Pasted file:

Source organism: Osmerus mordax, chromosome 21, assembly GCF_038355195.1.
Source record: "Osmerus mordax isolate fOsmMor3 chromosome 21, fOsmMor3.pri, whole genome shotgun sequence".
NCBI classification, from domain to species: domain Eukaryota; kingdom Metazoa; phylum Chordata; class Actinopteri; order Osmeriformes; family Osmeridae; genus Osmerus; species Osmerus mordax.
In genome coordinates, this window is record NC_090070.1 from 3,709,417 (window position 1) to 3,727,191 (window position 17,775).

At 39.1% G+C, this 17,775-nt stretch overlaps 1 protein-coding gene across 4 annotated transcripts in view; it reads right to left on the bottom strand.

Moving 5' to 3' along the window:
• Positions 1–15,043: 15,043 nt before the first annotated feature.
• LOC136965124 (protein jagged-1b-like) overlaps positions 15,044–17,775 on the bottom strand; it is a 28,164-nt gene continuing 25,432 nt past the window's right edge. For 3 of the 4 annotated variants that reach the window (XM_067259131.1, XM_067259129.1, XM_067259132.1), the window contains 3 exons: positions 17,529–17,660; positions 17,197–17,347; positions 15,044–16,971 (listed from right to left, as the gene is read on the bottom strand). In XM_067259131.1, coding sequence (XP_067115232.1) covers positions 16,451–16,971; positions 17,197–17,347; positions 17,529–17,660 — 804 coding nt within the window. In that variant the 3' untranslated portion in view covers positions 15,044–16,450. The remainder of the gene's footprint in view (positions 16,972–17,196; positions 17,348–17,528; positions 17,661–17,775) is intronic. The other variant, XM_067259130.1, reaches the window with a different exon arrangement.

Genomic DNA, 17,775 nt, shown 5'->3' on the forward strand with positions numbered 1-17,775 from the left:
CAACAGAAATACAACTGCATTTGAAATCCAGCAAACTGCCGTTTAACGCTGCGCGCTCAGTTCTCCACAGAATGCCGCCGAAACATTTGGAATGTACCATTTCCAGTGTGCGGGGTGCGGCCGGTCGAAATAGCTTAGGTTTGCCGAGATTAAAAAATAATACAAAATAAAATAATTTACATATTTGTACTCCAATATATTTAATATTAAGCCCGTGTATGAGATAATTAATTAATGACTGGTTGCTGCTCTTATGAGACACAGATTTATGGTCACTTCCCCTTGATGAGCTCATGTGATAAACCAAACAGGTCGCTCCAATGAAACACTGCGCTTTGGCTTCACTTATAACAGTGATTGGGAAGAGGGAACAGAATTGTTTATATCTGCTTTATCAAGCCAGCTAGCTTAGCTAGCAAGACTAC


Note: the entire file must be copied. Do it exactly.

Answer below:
Source organism: Osmerus mordax, chromosome 21, assembly GCF_038355195.1.
Source record: "Osmerus mordax isolate fOsmMor3 chromosome 21, fOsmMor3.pri, whole genome shotgun sequence".
NCBI classification, from domain to species: domain Eukaryota; kingdom Metazoa; phylum Chordata; class Actinopteri; order Osmeriformes; family Osmeridae; genus Osmerus; species Osmerus mordax.
In genome coordinates, this window is record NC_090070.1 from 3,709,417 (window position 1) to 3,727,191 (window position 17,775).

At 39.1% G+C, this 17,775-nt stretch overlaps 1 protein-coding gene across 4 annotated transcripts in view; it reads right to left on the bottom strand.

Moving 5' to 3' along the window:
• Positions 1–15,043: 15,043 nt before the first annotated feature.
• LOC136965124 (protein jagged-1b-like) overlaps positions 15,044–17,775 on the bottom strand; it is a 28,164-nt gene continuing 25,432 nt past the window's right edge. For 3 of the 4 annotated variants that reach the window (XM_067259131.1, XM_067259129.1, XM_067259132.1), the window contains 3 exons: positions 17,529–17,660; positions 17,197–17,347; positions 15,044–16,971 (listed from right to left, as the gene is read on the bottom strand). In XM_067259131.1, coding sequence (XP_067115232.1) covers positions 16,451–16,971; positions 17,197–17,347; positions 17,529–17,660 — 804 coding nt within the window. In that variant the 3' untranslated portion in view covers positions 15,044–16,450. The remainder of the gene's footprint in view (positions 16,972–17,196; positions 17,348–17,528; positions 17,661–17,775) is intronic. The other variant, XM_067259130.1, reaches the window with a different exon arrangement.

Genomic DNA, 17,775 nt, shown 5'->3' on the forward strand with positions numbered 1-17,775 from the left:
CAACAGAAATACAACTGCATTTGAAATCCAGCAAACTGCCGTTTAACGCTGCGCGCTCAGTTCTCCACAGAATGCCGCCGAAACATTTGGAATGTACCATTTCCAGTGTGCGGGGTGCGGCCGGTCGAAATAGCTTAGGTTTGCCGAGATTAAAAAATAATACAAAATAAAATAATTTACATATTTGTACTCCAATATATTTAATATTAAGCCCGTGTATGAGATAATTAATTAATGACTGGTTGCTGCTCTTATGAGACACAGATTTATGGTCACTTCCCCTTGATGAGCTCATGTGATAAACCAAACAGGTCGCTCCAATGAAACACTGCGCTTTGGCTTCACTTATAACAGTGATTGGGAAGAGGGAACAGAATTGTTTATATCTGCTTTATCAAGCCAGCTAGCTTAGCTAGCAAGACTAC